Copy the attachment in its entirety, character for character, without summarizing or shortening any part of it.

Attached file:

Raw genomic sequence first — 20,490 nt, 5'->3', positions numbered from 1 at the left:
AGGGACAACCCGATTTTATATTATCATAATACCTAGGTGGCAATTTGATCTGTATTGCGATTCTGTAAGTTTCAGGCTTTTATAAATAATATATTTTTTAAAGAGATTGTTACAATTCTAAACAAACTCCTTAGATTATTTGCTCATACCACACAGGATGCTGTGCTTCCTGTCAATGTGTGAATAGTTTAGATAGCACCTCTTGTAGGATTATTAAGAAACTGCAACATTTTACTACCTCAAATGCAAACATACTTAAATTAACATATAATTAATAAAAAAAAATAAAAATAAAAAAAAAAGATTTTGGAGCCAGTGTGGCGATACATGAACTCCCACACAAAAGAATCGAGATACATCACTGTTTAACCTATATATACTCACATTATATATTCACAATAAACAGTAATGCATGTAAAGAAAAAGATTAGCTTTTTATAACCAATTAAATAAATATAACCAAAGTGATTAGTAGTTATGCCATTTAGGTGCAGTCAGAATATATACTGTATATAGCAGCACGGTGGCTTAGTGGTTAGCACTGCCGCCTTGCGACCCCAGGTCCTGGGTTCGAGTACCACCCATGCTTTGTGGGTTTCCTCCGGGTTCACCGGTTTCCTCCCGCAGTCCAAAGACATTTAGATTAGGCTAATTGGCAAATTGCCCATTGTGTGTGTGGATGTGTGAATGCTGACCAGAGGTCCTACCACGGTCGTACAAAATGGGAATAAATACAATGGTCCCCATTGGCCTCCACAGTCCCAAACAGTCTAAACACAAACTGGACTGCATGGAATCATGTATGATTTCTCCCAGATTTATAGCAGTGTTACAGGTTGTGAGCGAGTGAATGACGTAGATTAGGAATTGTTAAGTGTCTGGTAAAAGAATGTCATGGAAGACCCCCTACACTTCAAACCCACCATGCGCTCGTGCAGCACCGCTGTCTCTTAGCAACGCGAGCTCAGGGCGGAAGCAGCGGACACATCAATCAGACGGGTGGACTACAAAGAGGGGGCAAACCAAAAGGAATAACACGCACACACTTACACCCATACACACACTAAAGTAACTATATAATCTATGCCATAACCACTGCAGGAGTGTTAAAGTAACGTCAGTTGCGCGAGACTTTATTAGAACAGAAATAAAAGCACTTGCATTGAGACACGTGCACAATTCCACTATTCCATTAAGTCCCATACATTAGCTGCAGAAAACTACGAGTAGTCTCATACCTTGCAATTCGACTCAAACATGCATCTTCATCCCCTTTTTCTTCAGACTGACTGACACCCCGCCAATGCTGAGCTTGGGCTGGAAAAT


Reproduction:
Raw genomic sequence first — 20,490 nt, 5'->3', positions numbered from 1 at the left:
AGGGACAACCCGATTTTATATTATCATAATACCTAGGTGGCAATTTGATCTGTATTGCGATTCTGTAAGTTTCAGGCTTTTATAAATAATATATTTTTTAAAGAGATTGTTACAATTCTAAACAAACTCCTTAGATTATTTGCTCATACCACACAGGATGCTGTGCTTCCTGTCAATGTGTGAATAGTTTAGATAGCACCTCTTGTAGGATTATTAAGAAACTGCAACATTTTACTACCTCAAATGCAAACATACTTAAATTAACATATAATTAATAAAAAAAAATAAAAATAAAAAAAAAAGATTTTGGAGCCAGTGTGGCGATACATGAACTCCCACACAAAAGAATCGAGATACATCACTGTTTAACCTATATATACTCACATTATATATTCACAATAAACAGTAATGCATGTAAAGAAAAAGATTAGCTTTTTATAACCAATTAAATAAATATAACCAAAGTGATTAGTAGTTATGCCATTTAGGTGCAGTCAGAATATATACTGTATATAGCAGCACGGTGGCTTAGTGGTTAGCACTGCCGCCTTGCGACCCCAGGTCCTGGGTTCGAGTACCACCCATGCTTTGTGGGTTTCCTCCGGGTTCACCGGTTTCCTCCCGCAGTCCAAAGACATTTAGATTAGGCTAATTGGCAAATTGCCCATTGTGTGTGTGGATGTGTGAATGCTGACCAGAGGTCCTACCACGGTCGTACAAAATGGGAATAAATACAATGGTCCCCATTGGCCTCCACAGTCCCAAACAGTCTAAACACAAACTGGACTGCATGGAATCATGTATGATTTCTCCCAGATTTATAGCAGTGTTACAGGTTGTGAGCGAGTGAATGACGTAGATTAGGAATTGTTAAGTGTCTGGTAAAAGAATGTCATGGAAGACCCCCTACACTTCAAACCCACCATGCGCTCGTGCAGCACCGCTGTCTCTTAGCAACGCGAGCTCAGGGCGGAAGCAGCGGACACATCAATCAGACGGGTGGACTACAAAGAGGGGGCAAACCAAAAGGAATAACACGCACACACTTACACCCATACACACACTAAAGTAACTATATAATCTATGCCATAACCACTGCAGGAGTGTTAAAGTAACGTCAGTTGCGCGAGACTTTATTAGAACAGAAATAAAAGCACTTGCATTGAGACACGTGCACAATTCCACTATTCCATTAAGTCCCATACATTAGCTGCAGAAAACTACGAGTAGTCTCATACCTTGCAATTCGACTCAAACATGCATCTTCATCCCCTTTTTCTTCAGACTGACTGACACCCCGCCAATGCTGAGCTTGGGCTGGAAAAT